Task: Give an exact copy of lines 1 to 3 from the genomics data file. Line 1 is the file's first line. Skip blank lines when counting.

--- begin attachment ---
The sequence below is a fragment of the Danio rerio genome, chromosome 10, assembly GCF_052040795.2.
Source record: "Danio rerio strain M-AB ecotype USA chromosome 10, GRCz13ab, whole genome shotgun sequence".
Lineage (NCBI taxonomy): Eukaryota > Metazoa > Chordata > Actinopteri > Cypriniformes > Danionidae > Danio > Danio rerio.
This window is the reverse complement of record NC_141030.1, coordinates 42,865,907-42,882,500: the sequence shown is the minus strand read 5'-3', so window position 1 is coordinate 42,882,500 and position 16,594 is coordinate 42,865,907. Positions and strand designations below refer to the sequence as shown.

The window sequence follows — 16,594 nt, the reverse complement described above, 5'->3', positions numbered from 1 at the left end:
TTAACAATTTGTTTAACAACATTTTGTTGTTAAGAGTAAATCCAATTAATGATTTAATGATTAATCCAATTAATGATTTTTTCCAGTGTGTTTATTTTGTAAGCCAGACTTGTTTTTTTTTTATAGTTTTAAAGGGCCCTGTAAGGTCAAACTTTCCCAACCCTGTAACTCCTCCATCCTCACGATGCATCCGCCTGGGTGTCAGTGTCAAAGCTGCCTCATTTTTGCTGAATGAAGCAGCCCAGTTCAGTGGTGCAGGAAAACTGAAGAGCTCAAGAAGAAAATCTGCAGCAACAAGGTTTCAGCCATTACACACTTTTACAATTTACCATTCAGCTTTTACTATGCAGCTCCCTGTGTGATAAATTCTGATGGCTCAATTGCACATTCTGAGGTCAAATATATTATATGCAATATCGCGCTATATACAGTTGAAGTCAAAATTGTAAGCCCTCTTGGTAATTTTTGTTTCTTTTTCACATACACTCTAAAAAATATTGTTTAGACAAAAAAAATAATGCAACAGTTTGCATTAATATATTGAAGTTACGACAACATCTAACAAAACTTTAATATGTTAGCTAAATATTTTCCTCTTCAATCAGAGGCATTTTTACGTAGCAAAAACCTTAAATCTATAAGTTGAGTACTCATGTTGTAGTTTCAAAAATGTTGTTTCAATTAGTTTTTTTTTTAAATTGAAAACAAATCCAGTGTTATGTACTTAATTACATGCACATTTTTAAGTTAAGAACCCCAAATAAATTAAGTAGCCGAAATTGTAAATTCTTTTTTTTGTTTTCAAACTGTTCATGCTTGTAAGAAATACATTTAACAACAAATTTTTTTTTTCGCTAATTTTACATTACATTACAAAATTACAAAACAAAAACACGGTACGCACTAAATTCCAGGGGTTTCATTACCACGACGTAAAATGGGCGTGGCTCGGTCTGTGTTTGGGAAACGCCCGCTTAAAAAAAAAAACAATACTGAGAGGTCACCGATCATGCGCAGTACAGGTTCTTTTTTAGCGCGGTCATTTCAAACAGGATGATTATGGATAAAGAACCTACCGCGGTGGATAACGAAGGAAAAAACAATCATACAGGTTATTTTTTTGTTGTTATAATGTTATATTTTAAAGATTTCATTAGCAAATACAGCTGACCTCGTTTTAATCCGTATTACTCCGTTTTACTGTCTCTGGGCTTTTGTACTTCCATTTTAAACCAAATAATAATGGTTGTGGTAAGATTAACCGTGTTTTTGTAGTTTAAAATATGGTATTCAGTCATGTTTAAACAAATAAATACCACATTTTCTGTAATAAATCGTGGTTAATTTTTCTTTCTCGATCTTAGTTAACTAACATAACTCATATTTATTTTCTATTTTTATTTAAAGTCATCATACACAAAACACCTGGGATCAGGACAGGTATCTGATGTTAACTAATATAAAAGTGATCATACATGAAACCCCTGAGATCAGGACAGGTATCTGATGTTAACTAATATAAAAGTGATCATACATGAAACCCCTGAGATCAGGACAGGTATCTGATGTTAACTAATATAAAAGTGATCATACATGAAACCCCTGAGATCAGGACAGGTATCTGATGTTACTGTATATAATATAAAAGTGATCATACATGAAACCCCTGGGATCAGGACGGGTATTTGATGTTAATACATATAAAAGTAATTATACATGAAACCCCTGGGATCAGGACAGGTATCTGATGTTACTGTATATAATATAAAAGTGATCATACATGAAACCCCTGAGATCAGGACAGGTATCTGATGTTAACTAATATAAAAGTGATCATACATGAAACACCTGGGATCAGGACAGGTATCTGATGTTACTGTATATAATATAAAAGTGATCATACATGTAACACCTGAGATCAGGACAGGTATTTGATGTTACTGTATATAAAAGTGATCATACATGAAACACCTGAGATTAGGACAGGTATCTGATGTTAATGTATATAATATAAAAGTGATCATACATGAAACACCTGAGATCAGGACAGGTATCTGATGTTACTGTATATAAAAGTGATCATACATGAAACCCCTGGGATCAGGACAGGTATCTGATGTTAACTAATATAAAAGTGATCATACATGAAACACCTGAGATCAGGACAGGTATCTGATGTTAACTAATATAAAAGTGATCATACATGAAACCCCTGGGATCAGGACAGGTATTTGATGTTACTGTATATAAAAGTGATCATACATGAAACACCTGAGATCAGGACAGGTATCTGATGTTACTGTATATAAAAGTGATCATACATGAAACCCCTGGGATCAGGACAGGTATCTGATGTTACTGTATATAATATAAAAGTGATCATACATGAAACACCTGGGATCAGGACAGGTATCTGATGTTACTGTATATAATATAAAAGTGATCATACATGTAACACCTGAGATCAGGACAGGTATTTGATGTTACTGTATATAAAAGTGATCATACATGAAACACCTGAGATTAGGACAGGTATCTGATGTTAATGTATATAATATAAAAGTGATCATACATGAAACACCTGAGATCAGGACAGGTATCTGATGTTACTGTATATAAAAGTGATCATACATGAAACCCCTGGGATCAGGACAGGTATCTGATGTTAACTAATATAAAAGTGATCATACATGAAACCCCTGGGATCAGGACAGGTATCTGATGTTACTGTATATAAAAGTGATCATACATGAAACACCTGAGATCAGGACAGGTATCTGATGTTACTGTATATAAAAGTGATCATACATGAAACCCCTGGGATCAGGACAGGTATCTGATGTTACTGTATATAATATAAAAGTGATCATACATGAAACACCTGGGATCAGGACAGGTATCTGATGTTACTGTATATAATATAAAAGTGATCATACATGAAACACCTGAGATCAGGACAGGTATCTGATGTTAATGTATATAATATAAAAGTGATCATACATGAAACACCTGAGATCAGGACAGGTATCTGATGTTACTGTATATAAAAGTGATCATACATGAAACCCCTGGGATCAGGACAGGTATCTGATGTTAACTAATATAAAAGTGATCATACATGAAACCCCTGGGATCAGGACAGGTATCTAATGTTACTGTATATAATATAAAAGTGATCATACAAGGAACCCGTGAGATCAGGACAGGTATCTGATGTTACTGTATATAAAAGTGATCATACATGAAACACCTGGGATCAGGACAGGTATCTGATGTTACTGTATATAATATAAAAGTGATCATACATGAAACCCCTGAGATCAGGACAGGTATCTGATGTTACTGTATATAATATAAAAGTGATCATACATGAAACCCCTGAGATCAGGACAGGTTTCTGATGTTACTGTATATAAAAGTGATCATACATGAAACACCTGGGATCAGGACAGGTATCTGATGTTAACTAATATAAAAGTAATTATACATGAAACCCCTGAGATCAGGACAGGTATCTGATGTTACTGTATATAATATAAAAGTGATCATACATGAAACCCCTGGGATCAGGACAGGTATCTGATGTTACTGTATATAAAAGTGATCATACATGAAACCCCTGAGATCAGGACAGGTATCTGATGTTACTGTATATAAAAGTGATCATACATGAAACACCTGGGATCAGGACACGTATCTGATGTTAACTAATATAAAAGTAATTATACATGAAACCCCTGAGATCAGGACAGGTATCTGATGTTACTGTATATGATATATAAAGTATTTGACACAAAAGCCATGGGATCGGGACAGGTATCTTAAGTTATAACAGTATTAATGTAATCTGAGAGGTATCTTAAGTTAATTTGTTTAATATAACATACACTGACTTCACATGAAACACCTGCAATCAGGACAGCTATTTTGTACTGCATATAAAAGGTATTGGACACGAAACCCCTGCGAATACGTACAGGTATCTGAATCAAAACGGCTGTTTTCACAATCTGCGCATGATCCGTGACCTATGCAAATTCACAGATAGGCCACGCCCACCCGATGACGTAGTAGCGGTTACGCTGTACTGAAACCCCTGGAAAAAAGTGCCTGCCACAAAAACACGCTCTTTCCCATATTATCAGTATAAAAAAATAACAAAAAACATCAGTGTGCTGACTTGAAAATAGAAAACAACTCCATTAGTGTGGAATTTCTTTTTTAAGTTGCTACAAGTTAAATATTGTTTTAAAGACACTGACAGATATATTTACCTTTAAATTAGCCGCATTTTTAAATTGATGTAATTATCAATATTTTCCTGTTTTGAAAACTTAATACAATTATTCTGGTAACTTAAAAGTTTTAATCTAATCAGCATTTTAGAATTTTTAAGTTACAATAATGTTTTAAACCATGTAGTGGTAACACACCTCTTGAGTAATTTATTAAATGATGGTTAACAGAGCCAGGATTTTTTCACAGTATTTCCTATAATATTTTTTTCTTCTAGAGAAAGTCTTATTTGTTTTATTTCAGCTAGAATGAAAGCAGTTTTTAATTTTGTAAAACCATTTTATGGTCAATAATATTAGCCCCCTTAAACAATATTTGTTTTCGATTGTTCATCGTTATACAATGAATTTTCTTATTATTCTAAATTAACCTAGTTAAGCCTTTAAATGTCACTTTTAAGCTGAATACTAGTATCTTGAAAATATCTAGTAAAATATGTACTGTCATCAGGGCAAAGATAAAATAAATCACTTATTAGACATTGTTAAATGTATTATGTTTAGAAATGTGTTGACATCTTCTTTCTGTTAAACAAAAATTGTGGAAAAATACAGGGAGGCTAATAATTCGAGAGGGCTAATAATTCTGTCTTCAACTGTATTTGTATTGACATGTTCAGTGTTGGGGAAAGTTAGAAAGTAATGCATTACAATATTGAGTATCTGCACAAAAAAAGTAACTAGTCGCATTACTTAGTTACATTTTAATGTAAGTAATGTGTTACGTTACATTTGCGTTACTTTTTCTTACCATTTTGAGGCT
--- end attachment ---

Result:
The sequence below is a fragment of the Danio rerio genome, chromosome 10, assembly GCF_052040795.2.
Source record: "Danio rerio strain M-AB ecotype USA chromosome 10, GRCz13ab, whole genome shotgun sequence".
Lineage (NCBI taxonomy): Eukaryota > Metazoa > Chordata > Actinopteri > Cypriniformes > Danionidae > Danio > Danio rerio.